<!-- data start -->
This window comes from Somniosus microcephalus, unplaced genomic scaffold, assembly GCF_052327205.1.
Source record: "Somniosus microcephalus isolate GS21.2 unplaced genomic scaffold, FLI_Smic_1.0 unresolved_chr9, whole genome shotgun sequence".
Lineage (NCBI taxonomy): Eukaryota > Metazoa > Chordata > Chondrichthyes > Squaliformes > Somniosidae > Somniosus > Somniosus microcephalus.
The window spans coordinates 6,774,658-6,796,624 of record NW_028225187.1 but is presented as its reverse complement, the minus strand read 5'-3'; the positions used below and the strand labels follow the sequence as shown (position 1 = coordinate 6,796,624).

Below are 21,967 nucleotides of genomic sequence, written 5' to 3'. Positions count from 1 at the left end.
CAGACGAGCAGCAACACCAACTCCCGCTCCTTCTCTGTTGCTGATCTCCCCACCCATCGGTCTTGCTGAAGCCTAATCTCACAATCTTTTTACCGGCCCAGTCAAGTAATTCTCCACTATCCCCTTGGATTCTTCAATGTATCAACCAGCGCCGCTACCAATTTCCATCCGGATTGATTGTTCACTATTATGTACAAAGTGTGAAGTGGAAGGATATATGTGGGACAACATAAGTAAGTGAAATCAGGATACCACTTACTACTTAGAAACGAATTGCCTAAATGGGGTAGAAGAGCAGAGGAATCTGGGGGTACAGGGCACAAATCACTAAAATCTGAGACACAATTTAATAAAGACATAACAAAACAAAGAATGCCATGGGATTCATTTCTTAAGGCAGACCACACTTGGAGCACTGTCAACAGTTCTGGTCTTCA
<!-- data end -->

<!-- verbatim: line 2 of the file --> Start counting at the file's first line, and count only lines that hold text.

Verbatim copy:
Source record: "Somniosus microcephalus isolate GS21.2 unplaced genomic scaffold, FLI_Smic_1.0 unresolved_chr9, whole genome shotgun sequence".